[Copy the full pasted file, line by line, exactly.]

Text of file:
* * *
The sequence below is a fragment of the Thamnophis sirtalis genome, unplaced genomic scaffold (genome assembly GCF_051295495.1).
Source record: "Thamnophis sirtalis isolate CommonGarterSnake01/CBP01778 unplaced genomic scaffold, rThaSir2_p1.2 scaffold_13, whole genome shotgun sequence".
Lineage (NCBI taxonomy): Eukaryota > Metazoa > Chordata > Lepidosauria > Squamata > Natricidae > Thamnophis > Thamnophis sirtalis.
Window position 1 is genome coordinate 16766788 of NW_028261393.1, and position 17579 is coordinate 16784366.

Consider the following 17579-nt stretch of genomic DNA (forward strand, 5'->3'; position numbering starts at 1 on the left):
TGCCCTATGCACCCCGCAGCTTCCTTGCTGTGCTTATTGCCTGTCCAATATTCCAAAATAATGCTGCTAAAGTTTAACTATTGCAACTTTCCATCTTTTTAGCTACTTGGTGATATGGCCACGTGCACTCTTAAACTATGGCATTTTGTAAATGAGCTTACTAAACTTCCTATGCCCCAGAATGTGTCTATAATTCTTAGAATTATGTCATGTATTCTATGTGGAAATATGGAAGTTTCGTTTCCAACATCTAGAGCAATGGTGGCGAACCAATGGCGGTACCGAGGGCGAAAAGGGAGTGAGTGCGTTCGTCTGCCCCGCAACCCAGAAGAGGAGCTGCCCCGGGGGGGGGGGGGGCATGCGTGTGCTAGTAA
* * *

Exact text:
The sequence below is a fragment of the Thamnophis sirtalis genome, unplaced genomic scaffold (genome assembly GCF_051295495.1).
Source record: "Thamnophis sirtalis isolate CommonGarterSnake01/CBP01778 unplaced genomic scaffold, rThaSir2_p1.2 scaffold_13, whole genome shotgun sequence".
Lineage (NCBI taxonomy): Eukaryota > Metazoa > Chordata > Lepidosauria > Squamata > Natricidae > Thamnophis > Thamnophis sirtalis.
Window position 1 is genome coordinate 16766788 of NW_028261393.1, and position 17579 is coordinate 16784366.

Consider the following 17579-nt stretch of genomic DNA (forward strand, 5'->3'; position numbering starts at 1 on the left):
TGCCCTATGCACCCCGCAGCTTCCTTGCTGTGCTTATTGCCTGTCCAATATTCCAAAATAATGCTGCTAAAGTTTAACTATTGCAACTTTCCATCTTTTTAGCTACTTGGTGATATGGCCACGTGCACTCTTAAACTATGGCATTTTGTAAATGAGCTTACTAAACTTCCTATGCCCCAGAATGTGTCTATAATTCTTAGAATTATGTCATGTATTCTATGTGGAAATATGGAAGTTTCGTTTCCAACATCTAGAGCAATGGTGGCGAACCAATGGCGGTACCGAGGGCGAAAAGGGAGTGAGTGCGTTCGTCTGCCCCGCAACCCAGAAGAGGAGCTGCCCCGGGGGGGGGGGGGGCATGCGTGTGCTAGTAA